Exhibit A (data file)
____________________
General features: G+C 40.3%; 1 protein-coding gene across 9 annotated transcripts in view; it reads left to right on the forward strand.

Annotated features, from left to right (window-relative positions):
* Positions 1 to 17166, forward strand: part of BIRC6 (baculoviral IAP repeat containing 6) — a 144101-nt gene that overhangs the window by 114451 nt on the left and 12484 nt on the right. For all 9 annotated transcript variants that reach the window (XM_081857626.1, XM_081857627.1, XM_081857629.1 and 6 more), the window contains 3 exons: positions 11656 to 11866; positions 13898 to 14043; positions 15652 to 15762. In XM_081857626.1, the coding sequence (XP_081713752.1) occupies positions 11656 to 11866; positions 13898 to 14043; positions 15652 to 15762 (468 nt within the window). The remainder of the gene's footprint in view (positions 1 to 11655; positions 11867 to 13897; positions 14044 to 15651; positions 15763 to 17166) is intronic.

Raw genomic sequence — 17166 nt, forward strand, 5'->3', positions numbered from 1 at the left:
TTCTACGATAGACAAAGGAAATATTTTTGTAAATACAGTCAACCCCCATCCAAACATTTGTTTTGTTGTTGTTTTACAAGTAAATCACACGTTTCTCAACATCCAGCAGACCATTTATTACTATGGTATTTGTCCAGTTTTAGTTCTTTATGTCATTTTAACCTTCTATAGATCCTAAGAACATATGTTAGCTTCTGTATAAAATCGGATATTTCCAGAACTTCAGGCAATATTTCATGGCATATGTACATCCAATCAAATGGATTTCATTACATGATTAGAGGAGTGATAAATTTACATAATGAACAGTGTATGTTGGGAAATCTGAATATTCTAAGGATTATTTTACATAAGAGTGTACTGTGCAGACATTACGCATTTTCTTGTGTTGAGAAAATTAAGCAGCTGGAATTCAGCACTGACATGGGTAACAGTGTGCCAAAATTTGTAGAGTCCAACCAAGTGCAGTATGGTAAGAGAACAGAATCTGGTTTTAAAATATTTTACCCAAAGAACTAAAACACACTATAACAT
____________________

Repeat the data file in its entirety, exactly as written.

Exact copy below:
General features: G+C 40.3%; 1 protein-coding gene across 9 annotated transcripts in view; it reads left to right on the forward strand.

Annotated features, from left to right (window-relative positions):
* Positions 1 to 17166, forward strand: part of BIRC6 (baculoviral IAP repeat containing 6) — a 144101-nt gene that overhangs the window by 114451 nt on the left and 12484 nt on the right. For all 9 annotated transcript variants that reach the window (XM_081857626.1, XM_081857627.1, XM_081857629.1 and 6 more), the window contains 3 exons: positions 11656 to 11866; positions 13898 to 14043; positions 15652 to 15762. In XM_081857626.1, the coding sequence (XP_081713752.1) occupies positions 11656 to 11866; positions 13898 to 14043; positions 15652 to 15762 (468 nt within the window). The remainder of the gene's footprint in view (positions 1 to 11655; positions 11867 to 13897; positions 14044 to 15651; positions 15763 to 17166) is intronic.

Raw genomic sequence — 17166 nt, forward strand, 5'->3', positions numbered from 1 at the left:
TTCTACGATAGACAAAGGAAATATTTTTGTAAATACAGTCAACCCCCATCCAAACATTTGTTTTGTTGTTGTTTTACAAGTAAATCACACGTTTCTCAACATCCAGCAGACCATTTATTACTATGGTATTTGTCCAGTTTTAGTTCTTTATGTCATTTTAACCTTCTATAGATCCTAAGAACATATGTTAGCTTCTGTATAAAATCGGATATTTCCAGAACTTCAGGCAATATTTCATGGCATATGTACATCCAATCAAATGGATTTCATTACATGATTAGAGGAGTGATAAATTTACATAATGAACAGTGTATGTTGGGAAATCTGAATATTCTAAGGATTATTTTACATAAGAGTGTACTGTGCAGACATTACGCATTTTCTTGTGTTGAGAAAATTAAGCAGCTGGAATTCAGCACTGACATGGGTAACAGTGTGCCAAAATTTGTAGAGTCCAACCAAGTGCAGTATGGTAAGAGAACAGAATCTGGTTTTAAAATATTTTACCCAAAGAACTAAAACACACTATAACAT